Why America should envy Brexit
Brexit is breakneck, chaotic, and full of potential. I'm jealous.
In a White House briefing to conservative media members this week, I listened to President Trump respond to a question about Congress by saying that he has to get everything done without a single Democrat's vote. "They're obstructionists," he said, for emphasis.
That word, "obstructionists," settled over the room like a cloud, reminding us of how resistant Washington, D.C., is to change. The public wanted or feared that Trump's election would work like a putsch. He would "deconstruct the administrative state," as his aide, Stephen Bannon, once put it. But Congress and the courts are an effective bulwark against him. And within 100 days he's already adopted the pained rhetoric of his predecessor.
The only way to create action is for the Trump White House to act with unchecked executive authority. Like launching 59 missiles into an airbase in Syria or sending ships to the Korean Peninsula. Or using the opportunity of an expired trade agreement to slap a 20 percent "mirror" tax on softwood lumber coming in from Canada. Maybe dairy is next, if Trump's Twitter feed is a good indication.
But if you long for real domestic reform of the economy, as voters in most of the Western world outside of Germany do, you can't help but develop a case of Brexit envy.
The government of British Prime Minister Theresa May is utterly crushed by the responsibilities imposed on it by the electorate. They have a two-year deadline to make final the terms of departure from the European Union. They have to come up with a solution for a customs border in Ireland that doesn't kick up old sectarian fears. They have to protect the concentration of financial firms that makes London one of the most important global mega-cities, and they have to make sure that most of the workers that have come from France and elsewhere on the continent to work in the city can stay.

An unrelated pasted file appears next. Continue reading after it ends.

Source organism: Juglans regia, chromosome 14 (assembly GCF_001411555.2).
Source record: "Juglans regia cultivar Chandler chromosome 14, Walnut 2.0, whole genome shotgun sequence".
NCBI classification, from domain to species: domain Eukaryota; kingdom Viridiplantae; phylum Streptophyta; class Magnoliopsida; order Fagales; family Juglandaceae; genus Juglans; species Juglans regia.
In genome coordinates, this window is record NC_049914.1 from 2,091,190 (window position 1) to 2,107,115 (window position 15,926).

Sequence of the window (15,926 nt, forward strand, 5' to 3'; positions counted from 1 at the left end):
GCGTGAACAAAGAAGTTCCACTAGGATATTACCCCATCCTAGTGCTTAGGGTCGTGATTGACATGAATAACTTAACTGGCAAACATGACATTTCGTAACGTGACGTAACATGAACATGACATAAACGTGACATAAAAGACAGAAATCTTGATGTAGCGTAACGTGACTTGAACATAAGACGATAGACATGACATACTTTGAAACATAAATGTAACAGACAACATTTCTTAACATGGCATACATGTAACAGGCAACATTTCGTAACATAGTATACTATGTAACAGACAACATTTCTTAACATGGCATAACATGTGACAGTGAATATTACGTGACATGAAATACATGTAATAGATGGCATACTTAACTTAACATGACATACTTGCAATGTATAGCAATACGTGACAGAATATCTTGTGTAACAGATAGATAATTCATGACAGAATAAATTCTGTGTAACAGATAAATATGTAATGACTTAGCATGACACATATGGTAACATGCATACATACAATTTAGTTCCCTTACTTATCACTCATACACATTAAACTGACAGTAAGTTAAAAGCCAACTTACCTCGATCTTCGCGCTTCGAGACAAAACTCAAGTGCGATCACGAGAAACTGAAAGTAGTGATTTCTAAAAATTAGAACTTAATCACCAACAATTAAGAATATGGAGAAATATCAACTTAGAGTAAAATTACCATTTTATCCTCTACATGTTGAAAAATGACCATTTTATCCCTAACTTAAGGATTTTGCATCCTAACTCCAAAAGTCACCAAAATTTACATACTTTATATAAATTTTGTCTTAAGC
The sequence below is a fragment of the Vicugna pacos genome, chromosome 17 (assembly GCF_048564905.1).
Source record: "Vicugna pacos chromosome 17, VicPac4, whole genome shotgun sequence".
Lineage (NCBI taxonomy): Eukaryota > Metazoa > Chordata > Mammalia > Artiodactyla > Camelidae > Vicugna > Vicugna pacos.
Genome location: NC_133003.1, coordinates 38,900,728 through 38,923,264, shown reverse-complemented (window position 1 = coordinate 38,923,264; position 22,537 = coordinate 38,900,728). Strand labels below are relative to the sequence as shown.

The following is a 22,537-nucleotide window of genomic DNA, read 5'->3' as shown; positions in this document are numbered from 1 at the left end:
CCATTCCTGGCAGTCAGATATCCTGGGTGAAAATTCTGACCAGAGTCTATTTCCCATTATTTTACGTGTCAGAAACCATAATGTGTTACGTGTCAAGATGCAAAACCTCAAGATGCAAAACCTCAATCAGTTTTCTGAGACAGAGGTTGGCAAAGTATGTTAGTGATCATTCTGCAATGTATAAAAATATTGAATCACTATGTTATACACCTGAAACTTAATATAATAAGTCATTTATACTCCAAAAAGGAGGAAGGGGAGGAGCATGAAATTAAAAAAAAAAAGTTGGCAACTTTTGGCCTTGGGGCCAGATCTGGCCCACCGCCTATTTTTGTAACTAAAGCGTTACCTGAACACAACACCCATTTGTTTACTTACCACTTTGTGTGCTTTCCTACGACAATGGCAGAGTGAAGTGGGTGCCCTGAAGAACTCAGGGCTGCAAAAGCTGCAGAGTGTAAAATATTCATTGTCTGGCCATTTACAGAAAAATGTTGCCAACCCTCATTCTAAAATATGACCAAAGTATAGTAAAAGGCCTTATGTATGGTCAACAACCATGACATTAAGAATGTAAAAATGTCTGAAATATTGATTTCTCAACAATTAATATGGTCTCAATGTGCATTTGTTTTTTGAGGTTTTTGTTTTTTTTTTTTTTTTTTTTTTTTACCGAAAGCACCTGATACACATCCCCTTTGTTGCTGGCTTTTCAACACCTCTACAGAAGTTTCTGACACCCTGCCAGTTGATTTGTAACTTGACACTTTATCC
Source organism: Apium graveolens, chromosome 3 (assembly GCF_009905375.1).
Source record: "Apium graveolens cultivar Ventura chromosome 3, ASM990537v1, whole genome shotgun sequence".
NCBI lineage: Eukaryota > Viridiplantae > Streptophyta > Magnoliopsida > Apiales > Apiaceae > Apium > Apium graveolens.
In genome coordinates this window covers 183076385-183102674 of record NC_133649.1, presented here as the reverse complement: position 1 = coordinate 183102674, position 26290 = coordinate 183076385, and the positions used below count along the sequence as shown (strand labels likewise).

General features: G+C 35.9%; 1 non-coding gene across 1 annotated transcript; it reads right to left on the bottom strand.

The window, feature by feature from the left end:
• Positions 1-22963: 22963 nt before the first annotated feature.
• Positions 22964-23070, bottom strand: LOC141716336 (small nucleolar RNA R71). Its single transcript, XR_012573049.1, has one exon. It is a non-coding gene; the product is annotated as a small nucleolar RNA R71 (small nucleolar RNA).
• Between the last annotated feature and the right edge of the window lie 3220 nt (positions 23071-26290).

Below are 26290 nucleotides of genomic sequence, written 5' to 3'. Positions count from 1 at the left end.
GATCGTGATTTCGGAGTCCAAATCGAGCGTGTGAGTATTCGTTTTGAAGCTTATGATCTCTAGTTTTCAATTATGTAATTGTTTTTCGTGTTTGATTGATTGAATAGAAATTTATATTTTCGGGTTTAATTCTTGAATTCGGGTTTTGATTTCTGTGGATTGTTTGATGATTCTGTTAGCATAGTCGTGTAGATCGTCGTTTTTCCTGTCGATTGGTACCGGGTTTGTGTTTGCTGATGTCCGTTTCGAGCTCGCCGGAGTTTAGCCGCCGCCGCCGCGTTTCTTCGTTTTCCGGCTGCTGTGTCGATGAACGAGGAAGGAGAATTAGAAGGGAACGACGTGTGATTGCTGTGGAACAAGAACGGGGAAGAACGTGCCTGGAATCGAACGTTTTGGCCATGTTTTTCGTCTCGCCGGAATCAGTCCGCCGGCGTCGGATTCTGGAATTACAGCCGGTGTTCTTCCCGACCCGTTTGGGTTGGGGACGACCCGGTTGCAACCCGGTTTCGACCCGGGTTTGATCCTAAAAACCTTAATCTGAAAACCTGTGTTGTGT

But Brexit's tight deadline and its mandate also means that the government must junk or rewrite nearly 15 percent of the statute book. Nearly one-sixth of the laws that govern Britain come from Brussels. It's a legal revolution in waiting, and they should be thrilled at the chance to do it. Over 12,000 legal regulations of the U.K. economy are just waiting for revision or abolition.
The job is so vast and the timeline so quick that it is possible for politicians to capture the legislative process from the lobbyists and incumbent interests that normally dominate it. It also allows the U.K. to harmonize their laws with the government's own policy.
And the May government will be in a strong position to enact its will. The Merkel and Macron governments will want to extract some punishment from Britain for triggering Article 50, but they will have to convince the Dutch, the Nordic countries, and Ireland to go along with any deal. And those countries are unlikely to want to see Europe become more protectionist than it is. Meanwhile, the implosion of the Labour Party means that the May's Tory government will be granted an enormous mandate after the snap elections this spring.
Of course, they could screw it up. But the Brexit vote gives the United Kingdom a chance to do something that only comes after a disaster like war or worldwide depression, a mandate to scrape away the obsolete statutes and political cruft that accumulates for decades in any modern administrative state. From here in America, all I can do is envy them their chance. Brexit is breakneck, chaotic, and full of potential. It's everything that domestic reform here is not.